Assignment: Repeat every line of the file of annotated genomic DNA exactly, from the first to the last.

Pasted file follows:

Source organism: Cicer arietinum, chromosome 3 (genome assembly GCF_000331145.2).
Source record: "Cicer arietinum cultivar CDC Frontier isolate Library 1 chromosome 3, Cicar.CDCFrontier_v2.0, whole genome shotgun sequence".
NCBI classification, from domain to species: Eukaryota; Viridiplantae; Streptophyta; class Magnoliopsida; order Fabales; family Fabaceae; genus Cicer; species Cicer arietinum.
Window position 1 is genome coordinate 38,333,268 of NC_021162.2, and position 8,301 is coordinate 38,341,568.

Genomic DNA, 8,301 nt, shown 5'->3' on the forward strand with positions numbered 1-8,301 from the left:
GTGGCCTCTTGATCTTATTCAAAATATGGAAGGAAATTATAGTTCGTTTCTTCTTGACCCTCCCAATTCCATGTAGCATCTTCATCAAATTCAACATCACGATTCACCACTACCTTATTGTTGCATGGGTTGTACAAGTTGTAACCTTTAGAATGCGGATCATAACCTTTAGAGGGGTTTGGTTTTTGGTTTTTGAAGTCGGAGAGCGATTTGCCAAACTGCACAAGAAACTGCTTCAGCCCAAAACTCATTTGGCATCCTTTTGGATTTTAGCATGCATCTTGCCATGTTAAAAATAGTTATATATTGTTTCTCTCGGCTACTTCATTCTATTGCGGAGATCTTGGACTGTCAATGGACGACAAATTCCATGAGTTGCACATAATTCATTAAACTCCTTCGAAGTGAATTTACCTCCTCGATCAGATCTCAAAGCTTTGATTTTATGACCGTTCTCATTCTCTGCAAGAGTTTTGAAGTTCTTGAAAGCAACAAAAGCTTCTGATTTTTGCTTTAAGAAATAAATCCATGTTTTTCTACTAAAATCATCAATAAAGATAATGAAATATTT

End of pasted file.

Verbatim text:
Source organism: Cicer arietinum, chromosome 3 (genome assembly GCF_000331145.2).
Source record: "Cicer arietinum cultivar CDC Frontier isolate Library 1 chromosome 3, Cicar.CDCFrontier_v2.0, whole genome shotgun sequence".
NCBI classification, from domain to species: Eukaryota; Viridiplantae; Streptophyta; class Magnoliopsida; order Fabales; family Fabaceae; genus Cicer; species Cicer arietinum.
Window position 1 is genome coordinate 38,333,268 of NC_021162.2, and position 8,301 is coordinate 38,341,568.

Genomic DNA, 8,301 nt, shown 5'->3' on the forward strand with positions numbered 1-8,301 from the left:
GTGGCCTCTTGATCTTATTCAAAATATGGAAGGAAATTATAGTTCGTTTCTTCTTGACCCTCCCAATTCCATGTAGCATCTTCATCAAATTCAACATCACGATTCACCACTACCTTATTGTTGCATGGGTTGTACAAGTTGTAACCTTTAGAATGCGGATCATAACCTTTAGAGGGGTTTGGTTTTTGGTTTTTGAAGTCGGAGAGCGATTTGCCAAACTGCACAAGAAACTGCTTCAGCCCAAAACTCATTTGGCATCCTTTTGGATTTTAGCATGCATCTTGCCATGTTAAAAATAGTTATATATTGTTTCTCTCGGCTACTTCATTCTATTGCGGAGATCTTGGACTGTCAATGGACGACAAATTCCATGAGTTGCACATAATTCATTAAACTCCTTCGAAGTGAATTTACCTCCTCGATCAGATCTCAAAGCTTTGATTTTATGACCGTTCTCATTCTCTGCAAGAGTTTTGAAGTTCTTGAAAGCAACAAAAGCTTCTGATTTTTGCTTTAAGAAATAAATCCATGTTTTTCTACTAAAATCATCAATAAAGATAATGAAATATTT